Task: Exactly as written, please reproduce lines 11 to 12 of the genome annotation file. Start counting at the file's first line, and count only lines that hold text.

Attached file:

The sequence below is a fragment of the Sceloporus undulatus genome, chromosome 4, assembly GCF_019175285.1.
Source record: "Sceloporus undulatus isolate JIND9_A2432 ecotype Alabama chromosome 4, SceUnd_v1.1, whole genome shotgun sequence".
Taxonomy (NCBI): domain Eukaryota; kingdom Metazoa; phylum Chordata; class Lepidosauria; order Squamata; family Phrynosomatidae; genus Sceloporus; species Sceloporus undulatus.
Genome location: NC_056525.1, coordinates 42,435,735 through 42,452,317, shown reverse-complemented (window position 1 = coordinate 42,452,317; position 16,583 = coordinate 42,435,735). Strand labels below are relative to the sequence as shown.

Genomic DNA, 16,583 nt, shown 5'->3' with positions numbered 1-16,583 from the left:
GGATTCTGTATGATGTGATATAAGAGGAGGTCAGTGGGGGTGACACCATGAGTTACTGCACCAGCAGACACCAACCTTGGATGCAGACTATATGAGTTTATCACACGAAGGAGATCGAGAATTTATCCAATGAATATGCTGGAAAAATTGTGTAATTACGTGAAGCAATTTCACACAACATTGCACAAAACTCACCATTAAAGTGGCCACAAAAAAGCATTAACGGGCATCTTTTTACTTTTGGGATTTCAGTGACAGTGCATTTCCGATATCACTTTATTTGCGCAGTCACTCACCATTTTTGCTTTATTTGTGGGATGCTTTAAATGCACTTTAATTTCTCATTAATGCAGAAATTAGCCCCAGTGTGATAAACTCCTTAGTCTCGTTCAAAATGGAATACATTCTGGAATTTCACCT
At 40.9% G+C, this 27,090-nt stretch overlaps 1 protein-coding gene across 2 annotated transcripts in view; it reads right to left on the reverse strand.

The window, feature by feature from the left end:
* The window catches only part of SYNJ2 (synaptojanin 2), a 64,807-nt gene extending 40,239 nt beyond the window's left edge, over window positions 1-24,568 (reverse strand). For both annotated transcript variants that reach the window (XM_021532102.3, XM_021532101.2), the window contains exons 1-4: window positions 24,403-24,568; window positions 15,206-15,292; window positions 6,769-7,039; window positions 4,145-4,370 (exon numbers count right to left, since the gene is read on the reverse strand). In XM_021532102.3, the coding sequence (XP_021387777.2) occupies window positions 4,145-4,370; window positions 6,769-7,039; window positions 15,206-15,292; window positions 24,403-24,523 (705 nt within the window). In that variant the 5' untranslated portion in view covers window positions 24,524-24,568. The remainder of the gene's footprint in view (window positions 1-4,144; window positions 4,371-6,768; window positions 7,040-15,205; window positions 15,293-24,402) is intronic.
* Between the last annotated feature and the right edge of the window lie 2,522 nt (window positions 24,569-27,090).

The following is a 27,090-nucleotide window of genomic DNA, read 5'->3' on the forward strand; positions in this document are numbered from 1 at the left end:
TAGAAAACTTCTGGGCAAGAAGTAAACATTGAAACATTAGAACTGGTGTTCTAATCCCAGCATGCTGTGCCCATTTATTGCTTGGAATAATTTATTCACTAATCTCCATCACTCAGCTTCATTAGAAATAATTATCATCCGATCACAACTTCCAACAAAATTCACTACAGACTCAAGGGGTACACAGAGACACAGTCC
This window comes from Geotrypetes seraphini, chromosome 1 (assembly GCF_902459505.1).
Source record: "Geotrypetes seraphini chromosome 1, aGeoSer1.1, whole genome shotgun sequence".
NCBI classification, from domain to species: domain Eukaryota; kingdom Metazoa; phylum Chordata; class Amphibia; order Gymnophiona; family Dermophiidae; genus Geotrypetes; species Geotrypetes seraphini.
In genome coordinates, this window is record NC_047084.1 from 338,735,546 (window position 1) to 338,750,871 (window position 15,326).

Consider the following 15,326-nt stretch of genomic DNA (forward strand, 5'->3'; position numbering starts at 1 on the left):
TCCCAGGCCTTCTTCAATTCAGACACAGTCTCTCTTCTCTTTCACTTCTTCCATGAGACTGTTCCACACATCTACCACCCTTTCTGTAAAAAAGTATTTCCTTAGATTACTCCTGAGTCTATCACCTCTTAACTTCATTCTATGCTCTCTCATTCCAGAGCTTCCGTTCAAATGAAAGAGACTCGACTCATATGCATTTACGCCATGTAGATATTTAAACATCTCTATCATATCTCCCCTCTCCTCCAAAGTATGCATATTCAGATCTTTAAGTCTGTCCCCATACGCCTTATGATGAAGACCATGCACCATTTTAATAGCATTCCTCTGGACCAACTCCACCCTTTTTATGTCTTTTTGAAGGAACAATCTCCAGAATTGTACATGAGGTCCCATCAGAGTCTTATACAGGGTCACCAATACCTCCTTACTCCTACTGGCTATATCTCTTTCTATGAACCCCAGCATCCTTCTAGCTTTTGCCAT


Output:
The following is a 27,090-nucleotide window of genomic DNA, read 5'->3' on the forward strand; positions in this document are numbered from 1 at the left end:
TAGAAAACTTCTGGGCAAGAAGTAAACATTGAAACATTAGAACTGGTGTTCTAATCCCAGCATGCTGTGCCCATTTATTGCTTGGAATAATTTATTCACTAATCTCCATCACTCAGCTTCATTAGAAATAATTATCATCCGATCACAACTTCCAACAAAATTCACTACAGACTCAAGGGGTACACAGAGACACAGTCC